The history of Bukharian Jews of Uzbekistan is a bit murky. There is no documentation to prove it, but Bukharian Jews trace their history to the Jewish migration to the Persian Empire after the Babylonian conquest of Jerusalem in 586 BCE. There is evidence that in the 16th century, Bukhara became a center for the Jewish population in Central Asia and the community took on the name Bukharian Jews.
After the second half of the 19th century, the region increasingly fell under Russian rule, and Bukharian Jews were subject to the sporadic anti-Semitism that flared up elsewhere in the Russian Empire.
Ashkenazi Jews from the European sections of Russia began to settle in the region. Many were engineers, doctors or lawyers, and they provided the area’s first generation of local intelligentsia.
Bukharian Jew welcomed the Russian Revolution of 1917, which guaranteed civil liberties to all, but the reality proved to be harsher.
From the 1930s on, Bukharian Jewish practices were shaped by hostile surroundings, where Jews maintained traditional practices secretly despite state-sponsored atheism.
Although many younger immigrants had traditional grandparents, Jewish educational, cultural and religious centers in Uzbekistan were closed during Soviet purges of religion. In “A History of the Bukharian Jews,” David Ochildiev wrote that in the mid-1930s, the Soviets allowed only one synagogue in the largest Jewish communities. Jewish government officials, clergy, writers and teachers were fired, arrested or executed for advancing Jewish practices and culture. Farms were shut down, schools were closed, and publication of newspapers, magazines and books in the Bukharian Jewish language (a dialect of Farsi) ceased.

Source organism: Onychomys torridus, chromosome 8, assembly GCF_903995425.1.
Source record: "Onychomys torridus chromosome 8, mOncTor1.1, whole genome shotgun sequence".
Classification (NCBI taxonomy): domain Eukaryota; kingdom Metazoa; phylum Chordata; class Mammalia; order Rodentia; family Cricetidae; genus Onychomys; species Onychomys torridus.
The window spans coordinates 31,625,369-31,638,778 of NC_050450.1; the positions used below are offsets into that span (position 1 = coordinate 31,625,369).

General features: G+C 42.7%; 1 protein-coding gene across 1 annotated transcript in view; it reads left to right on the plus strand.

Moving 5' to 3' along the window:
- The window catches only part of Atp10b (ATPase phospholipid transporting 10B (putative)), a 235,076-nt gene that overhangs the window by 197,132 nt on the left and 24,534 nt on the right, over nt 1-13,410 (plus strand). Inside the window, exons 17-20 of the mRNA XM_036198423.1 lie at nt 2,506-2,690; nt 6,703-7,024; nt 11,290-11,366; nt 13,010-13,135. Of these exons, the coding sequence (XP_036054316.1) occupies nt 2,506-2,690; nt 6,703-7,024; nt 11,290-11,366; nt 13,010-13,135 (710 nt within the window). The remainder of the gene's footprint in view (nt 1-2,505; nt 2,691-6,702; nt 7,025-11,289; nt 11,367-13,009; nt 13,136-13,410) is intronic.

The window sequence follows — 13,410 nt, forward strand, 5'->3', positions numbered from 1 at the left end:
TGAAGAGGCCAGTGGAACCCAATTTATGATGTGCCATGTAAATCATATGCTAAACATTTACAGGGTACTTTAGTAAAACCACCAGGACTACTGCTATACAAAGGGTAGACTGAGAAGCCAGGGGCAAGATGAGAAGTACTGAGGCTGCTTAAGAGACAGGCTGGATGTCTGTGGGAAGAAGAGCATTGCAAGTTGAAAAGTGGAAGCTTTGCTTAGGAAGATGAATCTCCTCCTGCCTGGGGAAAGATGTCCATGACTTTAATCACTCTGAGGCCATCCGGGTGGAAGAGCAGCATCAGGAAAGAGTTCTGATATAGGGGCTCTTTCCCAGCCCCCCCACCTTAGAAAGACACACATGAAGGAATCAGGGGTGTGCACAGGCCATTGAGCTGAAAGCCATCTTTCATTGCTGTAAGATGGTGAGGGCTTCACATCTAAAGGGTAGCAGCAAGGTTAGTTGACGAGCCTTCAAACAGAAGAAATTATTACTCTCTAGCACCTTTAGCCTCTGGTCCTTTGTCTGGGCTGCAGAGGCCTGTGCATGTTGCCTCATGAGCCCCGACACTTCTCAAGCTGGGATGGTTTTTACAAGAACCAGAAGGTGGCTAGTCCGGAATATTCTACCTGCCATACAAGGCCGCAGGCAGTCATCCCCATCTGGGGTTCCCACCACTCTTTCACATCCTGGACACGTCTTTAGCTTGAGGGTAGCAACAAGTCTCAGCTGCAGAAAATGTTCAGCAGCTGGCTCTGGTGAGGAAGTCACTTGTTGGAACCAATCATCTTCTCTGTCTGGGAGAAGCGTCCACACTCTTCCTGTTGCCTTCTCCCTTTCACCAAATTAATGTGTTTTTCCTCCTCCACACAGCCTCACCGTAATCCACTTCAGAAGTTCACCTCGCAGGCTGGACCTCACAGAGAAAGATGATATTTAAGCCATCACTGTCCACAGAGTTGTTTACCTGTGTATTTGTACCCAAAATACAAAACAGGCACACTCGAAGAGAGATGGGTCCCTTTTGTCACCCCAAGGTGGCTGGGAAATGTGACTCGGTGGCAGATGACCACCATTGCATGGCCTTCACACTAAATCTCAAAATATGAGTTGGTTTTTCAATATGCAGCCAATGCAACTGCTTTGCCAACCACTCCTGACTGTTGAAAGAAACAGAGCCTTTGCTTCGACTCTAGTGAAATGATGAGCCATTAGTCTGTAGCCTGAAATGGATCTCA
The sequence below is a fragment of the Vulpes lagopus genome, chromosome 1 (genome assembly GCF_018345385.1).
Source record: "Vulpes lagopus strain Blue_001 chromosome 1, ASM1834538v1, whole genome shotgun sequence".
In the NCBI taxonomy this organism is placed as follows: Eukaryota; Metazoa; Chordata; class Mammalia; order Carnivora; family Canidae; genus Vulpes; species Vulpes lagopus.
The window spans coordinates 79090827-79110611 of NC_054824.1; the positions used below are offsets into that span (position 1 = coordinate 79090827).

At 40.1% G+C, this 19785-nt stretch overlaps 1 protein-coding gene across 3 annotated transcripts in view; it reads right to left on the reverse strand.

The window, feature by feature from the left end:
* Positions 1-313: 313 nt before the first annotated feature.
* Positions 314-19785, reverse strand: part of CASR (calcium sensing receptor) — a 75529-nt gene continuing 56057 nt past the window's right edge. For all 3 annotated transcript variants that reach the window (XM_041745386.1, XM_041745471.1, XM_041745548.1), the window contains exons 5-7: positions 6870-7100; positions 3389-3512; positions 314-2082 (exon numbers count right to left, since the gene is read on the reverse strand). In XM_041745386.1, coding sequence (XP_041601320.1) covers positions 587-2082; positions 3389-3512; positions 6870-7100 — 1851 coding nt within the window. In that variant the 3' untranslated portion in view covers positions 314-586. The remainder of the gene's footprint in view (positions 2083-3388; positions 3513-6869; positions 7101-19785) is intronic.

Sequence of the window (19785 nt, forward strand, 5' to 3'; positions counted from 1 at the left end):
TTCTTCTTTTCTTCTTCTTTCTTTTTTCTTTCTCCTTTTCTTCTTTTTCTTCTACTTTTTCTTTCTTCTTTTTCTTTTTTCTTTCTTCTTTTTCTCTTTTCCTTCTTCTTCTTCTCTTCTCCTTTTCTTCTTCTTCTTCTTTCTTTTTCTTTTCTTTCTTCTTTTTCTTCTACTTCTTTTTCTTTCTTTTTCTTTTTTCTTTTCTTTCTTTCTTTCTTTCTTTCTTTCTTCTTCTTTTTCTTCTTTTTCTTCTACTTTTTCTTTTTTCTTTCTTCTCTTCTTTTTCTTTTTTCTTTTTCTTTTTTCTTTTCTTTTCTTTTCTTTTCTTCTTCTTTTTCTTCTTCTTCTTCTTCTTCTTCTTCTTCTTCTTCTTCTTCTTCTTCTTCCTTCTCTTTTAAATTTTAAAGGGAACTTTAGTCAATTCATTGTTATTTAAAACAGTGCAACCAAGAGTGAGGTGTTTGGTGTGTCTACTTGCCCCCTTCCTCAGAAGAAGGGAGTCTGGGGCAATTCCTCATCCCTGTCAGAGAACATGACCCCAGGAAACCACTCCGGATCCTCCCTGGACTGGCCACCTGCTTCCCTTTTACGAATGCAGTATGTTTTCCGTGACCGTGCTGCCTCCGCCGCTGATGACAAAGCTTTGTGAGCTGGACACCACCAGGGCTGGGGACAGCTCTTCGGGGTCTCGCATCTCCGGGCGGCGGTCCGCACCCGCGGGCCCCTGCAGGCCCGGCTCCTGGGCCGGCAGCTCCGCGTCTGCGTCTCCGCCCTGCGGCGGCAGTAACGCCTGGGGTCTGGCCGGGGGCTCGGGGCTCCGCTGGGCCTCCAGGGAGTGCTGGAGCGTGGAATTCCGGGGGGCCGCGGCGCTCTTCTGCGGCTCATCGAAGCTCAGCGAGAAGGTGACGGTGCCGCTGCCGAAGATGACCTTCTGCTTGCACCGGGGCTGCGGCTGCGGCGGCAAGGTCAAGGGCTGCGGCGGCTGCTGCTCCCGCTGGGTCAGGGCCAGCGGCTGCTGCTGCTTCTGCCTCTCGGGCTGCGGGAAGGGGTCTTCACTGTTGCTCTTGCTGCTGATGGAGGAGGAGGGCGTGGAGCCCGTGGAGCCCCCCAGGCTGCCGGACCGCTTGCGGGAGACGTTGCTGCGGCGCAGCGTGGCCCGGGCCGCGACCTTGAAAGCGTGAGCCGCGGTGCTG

After World War II, Jews faced extortion and the threat of imprisonment or execution on false charges. In the predominantly Muslim country, anti-Semitism intensified after the founding of the State of Israel and the 1967 War.
Children attended school on Shabbat. Few Jews of any age attended synagogue, because doing so could cost worshipers a job.
Despite these strictures, Bukharian Jews enjoyed more freedom than elsewhere in the Soviet Union and families were able to keep traditions privately — lighting Shabbat candles, fasting on Yom Kippur, observing marriage ceremonies, circumcision, and life-cycle events.
Parents cooked Bukharian Jewish food, Jews formed tight-knit communities and married only among themselves.
“We did what our grandparents did, but we didn’t know why we were doing it,” said Queens barber Rachamim Dodoboyev, 24.
After the collapse of the Soviet Union, Uzbekistan’s economy deteriorated, and Islamic fundamentalism grew. The Jewish community emigrated en masse to Israel and the United States, particularly to Queens.
“There was no future for Bukharian Jewish children in Uzbekistan,” said Peter Pinkhasov, founder of BukharianJews.com.
The Archive of the Jewish Telegraphic Agency includes articles published from 1923 to 2008. Archive stories reflect the journalistic standards and practices of the time they were published.